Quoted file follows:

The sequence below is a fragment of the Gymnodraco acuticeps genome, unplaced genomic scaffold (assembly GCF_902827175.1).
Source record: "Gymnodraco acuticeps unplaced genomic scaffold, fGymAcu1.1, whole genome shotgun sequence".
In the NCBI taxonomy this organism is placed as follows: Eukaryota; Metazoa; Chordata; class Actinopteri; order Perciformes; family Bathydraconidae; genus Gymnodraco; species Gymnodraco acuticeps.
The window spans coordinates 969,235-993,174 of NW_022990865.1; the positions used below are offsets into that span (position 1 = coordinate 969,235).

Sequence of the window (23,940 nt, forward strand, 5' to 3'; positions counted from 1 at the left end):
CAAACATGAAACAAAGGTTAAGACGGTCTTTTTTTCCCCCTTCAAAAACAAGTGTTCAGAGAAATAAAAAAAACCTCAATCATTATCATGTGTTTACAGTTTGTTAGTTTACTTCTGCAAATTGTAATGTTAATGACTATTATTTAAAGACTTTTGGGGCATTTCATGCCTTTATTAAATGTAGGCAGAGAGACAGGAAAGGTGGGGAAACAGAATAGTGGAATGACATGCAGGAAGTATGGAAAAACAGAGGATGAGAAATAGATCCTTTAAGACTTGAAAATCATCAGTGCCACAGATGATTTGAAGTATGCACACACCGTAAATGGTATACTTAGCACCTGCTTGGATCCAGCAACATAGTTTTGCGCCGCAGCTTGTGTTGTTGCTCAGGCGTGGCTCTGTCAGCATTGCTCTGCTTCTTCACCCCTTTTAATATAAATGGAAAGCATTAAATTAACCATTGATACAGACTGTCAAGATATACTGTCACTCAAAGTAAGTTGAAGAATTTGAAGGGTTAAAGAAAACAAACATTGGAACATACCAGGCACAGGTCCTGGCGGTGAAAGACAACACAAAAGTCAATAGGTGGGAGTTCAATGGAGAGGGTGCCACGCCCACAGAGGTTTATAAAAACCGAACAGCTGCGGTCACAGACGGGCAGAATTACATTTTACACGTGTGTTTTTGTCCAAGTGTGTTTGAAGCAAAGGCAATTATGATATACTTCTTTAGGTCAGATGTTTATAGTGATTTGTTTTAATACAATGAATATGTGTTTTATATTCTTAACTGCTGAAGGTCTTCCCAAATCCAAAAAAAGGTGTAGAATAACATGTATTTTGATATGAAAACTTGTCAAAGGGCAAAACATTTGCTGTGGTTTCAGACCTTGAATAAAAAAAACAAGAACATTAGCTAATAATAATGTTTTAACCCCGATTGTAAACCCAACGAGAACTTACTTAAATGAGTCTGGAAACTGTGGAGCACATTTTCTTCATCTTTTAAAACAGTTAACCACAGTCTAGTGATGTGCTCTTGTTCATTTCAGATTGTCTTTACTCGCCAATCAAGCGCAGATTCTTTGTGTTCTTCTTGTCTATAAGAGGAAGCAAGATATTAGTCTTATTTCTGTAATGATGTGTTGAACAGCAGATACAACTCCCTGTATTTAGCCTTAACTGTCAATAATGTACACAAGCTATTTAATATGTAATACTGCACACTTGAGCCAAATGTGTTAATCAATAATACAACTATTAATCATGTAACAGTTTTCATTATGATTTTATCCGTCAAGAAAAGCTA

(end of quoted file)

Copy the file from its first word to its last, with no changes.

The sequence below is a fragment of the Gymnodraco acuticeps genome, unplaced genomic scaffold (assembly GCF_902827175.1).
Source record: "Gymnodraco acuticeps unplaced genomic scaffold, fGymAcu1.1, whole genome shotgun sequence".
In the NCBI taxonomy this organism is placed as follows: Eukaryota; Metazoa; Chordata; class Actinopteri; order Perciformes; family Bathydraconidae; genus Gymnodraco; species Gymnodraco acuticeps.
The window spans coordinates 969,235-993,174 of NW_022990865.1; the positions used below are offsets into that span (position 1 = coordinate 969,235).

Sequence of the window (23,940 nt, forward strand, 5' to 3'; positions counted from 1 at the left end):
CAAACATGAAACAAAGGTTAAGACGGTCTTTTTTTCCCCCTTCAAAAACAAGTGTTCAGAGAAATAAAAAAAACCTCAATCATTATCATGTGTTTACAGTTTGTTAGTTTACTTCTGCAAATTGTAATGTTAATGACTATTATTTAAAGACTTTTGGGGCATTTCATGCCTTTATTAAATGTAGGCAGAGAGACAGGAAAGGTGGGGAAACAGAATAGTGGAATGACATGCAGGAAGTATGGAAAAACAGAGGATGAGAAATAGATCCTTTAAGACTTGAAAATCATCAGTGCCACAGATGATTTGAAGTATGCACACACCGTAAATGGTATACTTAGCACCTGCTTGGATCCAGCAACATAGTTTTGCGCCGCAGCTTGTGTTGTTGCTCAGGCGTGGCTCTGTCAGCATTGCTCTGCTTCTTCACCCCTTTTAATATAAATGGAAAGCATTAAATTAACCATTGATACAGACTGTCAAGATATACTGTCACTCAAAGTAAGTTGAAGAATTTGAAGGGTTAAAGAAAACAAACATTGGAACATACCAGGCACAGGTCCTGGCGGTGAAAGACAACACAAAAGTCAATAGGTGGGAGTTCAATGGAGAGGGTGCCACGCCCACAGAGGTTTATAAAAACCGAACAGCTGCGGTCACAGACGGGCAGAATTACATTTTACACGTGTGTTTTTGTCCAAGTGTGTTTGAAGCAAAGGCAATTATGATATACTTCTTTAGGTCAGATGTTTATAGTGATTTGTTTTAATACAATGAATATGTGTTTTATATTCTTAACTGCTGAAGGTCTTCCCAAATCCAAAAAAAGGTGTAGAATAACATGTATTTTGATATGAAAACTTGTCAAAGGGCAAAACATTTGCTGTGGTTTCAGACCTTGAATAAAAAAAACAAGAACATTAGCTAATAATAATGTTTTAACCCCGATTGTAAACCCAACGAGAACTTACTTAAATGAGTCTGGAAACTGTGGAGCACATTTTCTTCATCTTTTAAAACAGTTAACCACAGTCTAGTGATGTGCTCTTGTTCATTTCAGATTGTCTTTACTCGCCAATCAAGCGCAGATTCTTTGTGTTCTTCTTGTCTATAAGAGGAAGCAAGATATTAGTCTTATTTCTGTAATGATGTGTTGAACAGCAGATACAACTCCCTGTATTTAGCCTTAACTGTCAATAATGTACACAAGCTATTTAATATGTAATACTGCACACTTGAGCCAAATGTGTTAATCAATAATACAACTATTAATCATGTAACAGTTTTCATTATGATTTTATCCGTCAAGAAAAGCTA